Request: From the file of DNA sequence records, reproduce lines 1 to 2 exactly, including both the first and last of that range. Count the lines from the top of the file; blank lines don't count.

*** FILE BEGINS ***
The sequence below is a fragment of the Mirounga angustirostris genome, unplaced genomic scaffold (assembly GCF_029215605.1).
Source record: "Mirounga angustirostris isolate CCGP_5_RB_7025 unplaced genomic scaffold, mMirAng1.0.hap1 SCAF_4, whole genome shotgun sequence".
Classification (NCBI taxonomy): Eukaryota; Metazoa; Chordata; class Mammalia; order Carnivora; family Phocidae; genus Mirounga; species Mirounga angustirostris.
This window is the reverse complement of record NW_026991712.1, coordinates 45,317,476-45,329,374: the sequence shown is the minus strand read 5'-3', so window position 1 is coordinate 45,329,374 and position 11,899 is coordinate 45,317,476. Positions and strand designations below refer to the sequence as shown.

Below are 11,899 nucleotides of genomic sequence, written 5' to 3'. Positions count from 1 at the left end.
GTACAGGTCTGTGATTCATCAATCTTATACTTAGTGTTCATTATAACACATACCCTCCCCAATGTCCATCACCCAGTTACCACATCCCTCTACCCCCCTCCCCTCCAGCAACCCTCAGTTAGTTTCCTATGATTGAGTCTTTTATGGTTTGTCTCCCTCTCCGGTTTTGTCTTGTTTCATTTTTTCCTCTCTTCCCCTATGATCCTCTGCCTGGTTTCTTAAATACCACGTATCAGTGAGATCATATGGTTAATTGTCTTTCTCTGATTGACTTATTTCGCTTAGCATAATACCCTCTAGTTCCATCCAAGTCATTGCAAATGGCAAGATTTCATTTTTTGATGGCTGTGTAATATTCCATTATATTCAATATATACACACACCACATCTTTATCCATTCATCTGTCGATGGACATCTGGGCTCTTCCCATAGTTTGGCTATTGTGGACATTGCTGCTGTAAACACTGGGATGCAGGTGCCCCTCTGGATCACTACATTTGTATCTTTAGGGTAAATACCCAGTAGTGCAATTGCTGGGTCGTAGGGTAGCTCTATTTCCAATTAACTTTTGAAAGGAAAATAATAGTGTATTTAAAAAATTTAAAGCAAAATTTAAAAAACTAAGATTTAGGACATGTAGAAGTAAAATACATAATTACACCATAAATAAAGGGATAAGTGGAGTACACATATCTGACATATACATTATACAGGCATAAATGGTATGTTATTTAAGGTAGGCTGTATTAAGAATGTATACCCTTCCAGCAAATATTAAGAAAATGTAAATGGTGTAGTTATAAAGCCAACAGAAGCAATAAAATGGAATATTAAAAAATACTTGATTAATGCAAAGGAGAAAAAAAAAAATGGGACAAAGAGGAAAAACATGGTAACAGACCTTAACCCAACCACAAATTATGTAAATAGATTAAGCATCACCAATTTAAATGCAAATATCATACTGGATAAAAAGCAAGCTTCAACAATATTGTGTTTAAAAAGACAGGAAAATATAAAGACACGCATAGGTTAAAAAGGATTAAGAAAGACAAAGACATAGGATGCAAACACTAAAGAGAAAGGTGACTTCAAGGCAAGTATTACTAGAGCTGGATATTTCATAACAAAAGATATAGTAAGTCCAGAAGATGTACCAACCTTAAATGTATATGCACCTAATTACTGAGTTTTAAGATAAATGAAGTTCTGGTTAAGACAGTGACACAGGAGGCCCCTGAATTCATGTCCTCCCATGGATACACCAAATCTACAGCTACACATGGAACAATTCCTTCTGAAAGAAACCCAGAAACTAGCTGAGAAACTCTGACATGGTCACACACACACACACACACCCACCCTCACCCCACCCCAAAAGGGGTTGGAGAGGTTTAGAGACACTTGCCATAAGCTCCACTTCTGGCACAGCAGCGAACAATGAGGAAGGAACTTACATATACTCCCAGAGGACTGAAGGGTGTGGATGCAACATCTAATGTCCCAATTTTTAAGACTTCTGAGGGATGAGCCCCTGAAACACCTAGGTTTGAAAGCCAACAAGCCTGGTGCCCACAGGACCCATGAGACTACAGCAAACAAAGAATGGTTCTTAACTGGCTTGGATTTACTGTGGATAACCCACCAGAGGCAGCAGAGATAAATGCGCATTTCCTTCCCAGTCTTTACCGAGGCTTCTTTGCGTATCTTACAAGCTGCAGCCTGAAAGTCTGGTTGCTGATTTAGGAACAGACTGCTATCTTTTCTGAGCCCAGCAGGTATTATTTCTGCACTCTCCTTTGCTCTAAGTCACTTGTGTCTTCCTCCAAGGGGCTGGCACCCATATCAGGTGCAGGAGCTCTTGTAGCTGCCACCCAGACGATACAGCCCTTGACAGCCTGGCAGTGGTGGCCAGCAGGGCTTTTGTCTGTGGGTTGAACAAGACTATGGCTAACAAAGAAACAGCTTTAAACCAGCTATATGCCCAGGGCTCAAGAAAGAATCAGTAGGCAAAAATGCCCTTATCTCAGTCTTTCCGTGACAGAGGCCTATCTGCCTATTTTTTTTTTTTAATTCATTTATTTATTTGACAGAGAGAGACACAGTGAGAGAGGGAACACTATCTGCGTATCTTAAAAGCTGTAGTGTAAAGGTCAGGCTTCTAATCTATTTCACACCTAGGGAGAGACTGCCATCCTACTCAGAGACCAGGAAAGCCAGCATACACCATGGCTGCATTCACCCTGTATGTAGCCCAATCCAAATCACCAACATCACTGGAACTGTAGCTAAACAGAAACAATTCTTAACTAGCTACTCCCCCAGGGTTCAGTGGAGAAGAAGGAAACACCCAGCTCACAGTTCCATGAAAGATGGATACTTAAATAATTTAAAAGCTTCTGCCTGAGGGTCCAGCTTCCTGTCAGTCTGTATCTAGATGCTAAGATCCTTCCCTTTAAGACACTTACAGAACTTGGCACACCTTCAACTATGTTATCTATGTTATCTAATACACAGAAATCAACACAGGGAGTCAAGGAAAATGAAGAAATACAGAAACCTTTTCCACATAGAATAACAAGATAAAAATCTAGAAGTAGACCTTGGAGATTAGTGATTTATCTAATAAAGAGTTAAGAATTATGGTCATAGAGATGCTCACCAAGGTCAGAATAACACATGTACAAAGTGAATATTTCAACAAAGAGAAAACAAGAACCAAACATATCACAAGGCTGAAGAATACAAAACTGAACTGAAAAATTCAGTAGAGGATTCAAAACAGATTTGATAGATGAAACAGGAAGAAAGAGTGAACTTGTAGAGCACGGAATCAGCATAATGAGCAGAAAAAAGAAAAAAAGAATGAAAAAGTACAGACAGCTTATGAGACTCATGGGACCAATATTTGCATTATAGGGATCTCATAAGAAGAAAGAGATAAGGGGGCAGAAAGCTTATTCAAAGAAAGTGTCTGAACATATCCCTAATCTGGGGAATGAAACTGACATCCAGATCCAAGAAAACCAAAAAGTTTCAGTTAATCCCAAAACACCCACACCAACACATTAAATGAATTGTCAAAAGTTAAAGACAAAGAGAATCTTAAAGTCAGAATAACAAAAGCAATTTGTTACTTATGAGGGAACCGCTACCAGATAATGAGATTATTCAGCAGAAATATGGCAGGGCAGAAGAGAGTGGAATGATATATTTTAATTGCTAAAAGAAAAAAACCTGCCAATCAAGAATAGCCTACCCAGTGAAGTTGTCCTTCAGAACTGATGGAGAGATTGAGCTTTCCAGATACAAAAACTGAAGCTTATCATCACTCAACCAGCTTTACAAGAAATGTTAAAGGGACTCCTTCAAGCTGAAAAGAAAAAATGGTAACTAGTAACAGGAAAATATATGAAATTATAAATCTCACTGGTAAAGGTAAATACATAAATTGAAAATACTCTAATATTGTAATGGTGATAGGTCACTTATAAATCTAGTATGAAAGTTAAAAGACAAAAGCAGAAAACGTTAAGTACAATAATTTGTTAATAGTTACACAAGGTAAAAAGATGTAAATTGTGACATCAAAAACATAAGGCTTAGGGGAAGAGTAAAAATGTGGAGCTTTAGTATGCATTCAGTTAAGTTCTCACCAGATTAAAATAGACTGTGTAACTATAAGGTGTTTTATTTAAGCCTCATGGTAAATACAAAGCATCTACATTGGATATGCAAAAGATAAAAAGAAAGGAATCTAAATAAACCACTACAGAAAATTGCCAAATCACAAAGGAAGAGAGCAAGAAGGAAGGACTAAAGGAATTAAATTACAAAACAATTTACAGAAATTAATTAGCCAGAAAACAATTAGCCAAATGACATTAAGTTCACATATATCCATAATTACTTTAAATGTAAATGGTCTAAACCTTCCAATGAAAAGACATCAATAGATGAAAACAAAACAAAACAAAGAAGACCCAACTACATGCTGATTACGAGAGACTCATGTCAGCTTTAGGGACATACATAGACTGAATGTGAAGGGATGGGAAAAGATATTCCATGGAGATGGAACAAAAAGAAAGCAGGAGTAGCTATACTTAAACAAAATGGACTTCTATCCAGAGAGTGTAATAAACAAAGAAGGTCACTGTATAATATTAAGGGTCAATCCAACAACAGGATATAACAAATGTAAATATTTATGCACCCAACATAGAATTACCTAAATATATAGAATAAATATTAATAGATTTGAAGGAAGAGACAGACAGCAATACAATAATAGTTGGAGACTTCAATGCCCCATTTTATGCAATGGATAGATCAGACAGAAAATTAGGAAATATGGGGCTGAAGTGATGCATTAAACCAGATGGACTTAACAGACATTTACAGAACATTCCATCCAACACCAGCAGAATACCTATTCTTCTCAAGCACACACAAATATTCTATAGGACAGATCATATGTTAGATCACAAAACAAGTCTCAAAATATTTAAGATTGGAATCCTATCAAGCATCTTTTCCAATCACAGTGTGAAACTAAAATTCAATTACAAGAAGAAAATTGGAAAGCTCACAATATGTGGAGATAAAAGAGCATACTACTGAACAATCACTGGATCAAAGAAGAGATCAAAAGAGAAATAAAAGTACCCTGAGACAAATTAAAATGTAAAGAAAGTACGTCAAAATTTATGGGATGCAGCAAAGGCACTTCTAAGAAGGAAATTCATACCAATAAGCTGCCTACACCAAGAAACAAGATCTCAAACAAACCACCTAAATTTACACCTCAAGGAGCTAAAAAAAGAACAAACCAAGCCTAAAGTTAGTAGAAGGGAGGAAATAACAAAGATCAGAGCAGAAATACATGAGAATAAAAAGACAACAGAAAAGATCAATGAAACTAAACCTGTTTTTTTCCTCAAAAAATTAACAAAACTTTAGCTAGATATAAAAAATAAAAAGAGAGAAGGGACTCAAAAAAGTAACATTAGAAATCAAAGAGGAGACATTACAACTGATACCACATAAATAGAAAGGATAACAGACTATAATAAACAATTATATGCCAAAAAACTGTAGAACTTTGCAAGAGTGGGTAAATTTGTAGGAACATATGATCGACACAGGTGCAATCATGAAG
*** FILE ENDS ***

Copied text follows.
The sequence below is a fragment of the Mirounga angustirostris genome, unplaced genomic scaffold (assembly GCF_029215605.1).
Source record: "Mirounga angustirostris isolate CCGP_5_RB_7025 unplaced genomic scaffold, mMirAng1.0.hap1 SCAF_4, whole genome shotgun sequence".